By Michele E. Buttelman
Signal Staff Writer
California is home to many notable landmarks, historic sites and “must see” attractions. People travel from across the globe to visit the Golden Gate Bridge, see with their own eyes the Hollywood sign and experience the “Happiest Place on Earth.” Among the top destinations included on nearly all lists are the California Redwoods.
California is home to other magnificent trees as well, including the Santa Clarita Valley’s own “Old Glory.”
Twenty years ago, tree-sitter John Quigley climbed this ancient 70-foot-tall Valley Oak estimated to be over 400 years old in protest over its imminent demise to make room for more development. His 72 days in the tree sparked international media attention and brought about the effort to relocate the tree to a safe space, where it continues to thrive.
No list of California’s Historic trees is complete without the California Redwoods.
Redwood National and State Parks
The northern California coast is home to some of the oldest and tallest trees in the world. The Redwood National and State Parks are comprised of multiple parks to preserve the old-growth forests. The region is designated as a UNESCO World Heritage Site.
Highway 101 runs through a large portion of the park, close to the coast.
There are also many scenic drives, such as Avenue of the Giants or the Coastal Drive.
The General Sherman Tree in Sequoia National Park (www.nps.gov/seki/learn/nature/sherman.htm) is the most massive living thing on earth, with an estimated total volume of over 50,000 cubic feet. Coast redwoods are the tallest trees in the world.
The Unusual Joshua Trees
The Joshua tree, Yucca brevifolia, is a member of the Agave family. The tree is native to the arid Southwestern United States including California, Arizona, Utah and Nevada and northwestern Mexico.
Joshua Tree National Park
74485 National Park Drive, Twentynine Palms, 92277
The iconic Joshua Tree is the centerpiece of the Joshua Tree National Park. The park was established in 1994 for the preservation of the natural landscape and the native trees.
The tallest Joshua trees in the park loom 40-plus feet high. Judging the age of a Joshua tree is challenging: these “trees” do not have growth rings like an oak or a pine. Experts can make a rough estimate based on height, as Joshua trees grow at rates of one-half inch to three inches per year. Some researchers think an average lifespan for a Joshua tree is about 150 years, but some of the park’s largest trees may be much older. Head up to Key View for the best viewpoint in the park.
Saddleback Butte State Park
17102 E Ave. J,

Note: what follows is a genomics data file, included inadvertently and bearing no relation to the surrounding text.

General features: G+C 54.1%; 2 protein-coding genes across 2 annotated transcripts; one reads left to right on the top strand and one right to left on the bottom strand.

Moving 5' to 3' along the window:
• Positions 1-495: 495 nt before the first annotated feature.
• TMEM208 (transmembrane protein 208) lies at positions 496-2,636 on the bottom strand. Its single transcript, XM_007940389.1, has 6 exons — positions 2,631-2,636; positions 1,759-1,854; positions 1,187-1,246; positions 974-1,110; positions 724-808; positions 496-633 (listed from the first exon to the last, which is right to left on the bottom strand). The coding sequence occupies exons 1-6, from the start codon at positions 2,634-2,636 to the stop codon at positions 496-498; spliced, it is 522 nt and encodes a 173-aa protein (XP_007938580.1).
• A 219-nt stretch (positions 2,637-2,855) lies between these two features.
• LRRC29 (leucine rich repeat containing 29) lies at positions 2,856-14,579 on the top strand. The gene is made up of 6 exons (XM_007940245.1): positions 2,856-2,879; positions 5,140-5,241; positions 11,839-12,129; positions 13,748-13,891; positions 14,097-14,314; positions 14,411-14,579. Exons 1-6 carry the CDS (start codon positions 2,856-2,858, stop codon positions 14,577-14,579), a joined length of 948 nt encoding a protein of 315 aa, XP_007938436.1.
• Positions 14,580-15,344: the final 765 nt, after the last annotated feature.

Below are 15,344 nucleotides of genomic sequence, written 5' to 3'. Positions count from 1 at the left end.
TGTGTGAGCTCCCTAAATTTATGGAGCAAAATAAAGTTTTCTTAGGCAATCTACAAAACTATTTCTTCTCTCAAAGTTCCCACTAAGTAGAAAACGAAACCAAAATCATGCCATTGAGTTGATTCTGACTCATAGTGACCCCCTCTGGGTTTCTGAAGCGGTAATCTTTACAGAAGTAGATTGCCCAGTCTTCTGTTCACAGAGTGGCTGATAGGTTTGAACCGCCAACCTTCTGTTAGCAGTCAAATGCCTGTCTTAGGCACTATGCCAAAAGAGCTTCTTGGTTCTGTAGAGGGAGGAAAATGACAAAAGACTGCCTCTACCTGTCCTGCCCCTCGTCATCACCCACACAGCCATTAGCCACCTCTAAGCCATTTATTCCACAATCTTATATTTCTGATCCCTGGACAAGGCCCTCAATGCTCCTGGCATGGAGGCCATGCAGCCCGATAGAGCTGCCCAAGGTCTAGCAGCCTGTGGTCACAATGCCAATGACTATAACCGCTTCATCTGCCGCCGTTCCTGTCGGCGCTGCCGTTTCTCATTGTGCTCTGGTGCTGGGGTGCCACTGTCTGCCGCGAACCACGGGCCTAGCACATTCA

Lancaster, CA 93535
The state park surrounding Saddleback Butte was created in 1960 to protect the butte and examples of native Joshua Tree woodlands and other plants and animals that were once common throughout this high desert area.
Ancient Bristlecone Pines
Ancient Bristlecone Pines grow where most other vegetation cannot, limiting the impact that a forest fire might havoc on their near-eternity. The Great Basin Bristlecone pines are an extremely rare species found only in California, Nevada and Utah.
The Ancient Bristlecone Pine Forest
White Mountain Road, Big Pine, 93514
The Ancient Bristlecone Pine Forest is located in the White Mountains of Eastern California in an area of Inyo County protected by the United States Forest Service.
Follow the Methuselah Grove trail along its 4.5-mile loop to explore the grove where the tree “Methuselah” stands.
Methuselah was long been considered Earth’s oldest living thing. According to tree-ring data, Methuselah is 4,854 years old. It was a well-established tree by the time ancient Egyptians built the pyramids at Giza.
Methuselah is now the second-oldest tree in the world after the recent discovery of a small Norway Spruce in the Swedish arctic that has been proven to be roughly 9,500 years old, it is referred to as Old Tjikko.
Methuselah is not marked to keep it safe from vandalism. The forest is open from mid-May to end of November.
The visitor center and Schulman Grove (where Methuselah is located) is between 9,500 and 9,800 feet above sea level. The Patriarch Grove, 13 miles farther down a dirt road, is above 11,000 feet above sea level.
California Landmark Trees
In addition to the General Sherman and the Methuselah trees California has several other trees of interest.
San Diego Moreton Bay Fig Tree
Balboa Park, El Prado, San Diego 92101
Since 1914 a Moreton Bay Fig Tree has been part of the San Diego’s Balboa Park landscape.
It is documented to have been planted as a 5-gallon Ficus macrophylla in 1914 in preparation for the 1915 Panama-California Exposition.
The tree was officially measured in 1996 at 78 feet high, with a crown width of 123 feet and a trunk girth of 486 inches.
This tree is listed in the California Registry of Big Trees as one of the champion trees of the state.
The Pine and the Palm
Just south of Madera, 1.75 miles south of Ave 12, and 2.1 miles north of Ave 9 (or more specifically at 06-MAD-99-05.7), a pine tree and a palm tree grow adjacent to each other in the median of Highway 99. The trees have been there since the 1920’s and mark the former halfway point in California. The Palm Tree, a Canary Island Date Palm, represents Southern California and the Pine Tree, a Deodor Cedar, represents Northern California. In 2005, the pine tree fell down but was replaced by Caltrans in 2007.
There is no safe place to stop and admire the trees along the freeway.
The Historic Highway 99 Association of California, dedicated to the preservation of former US Highway 99 is currently fundraising to install a marker for this historic site. For more information visit https://historic99.org/getting-involved.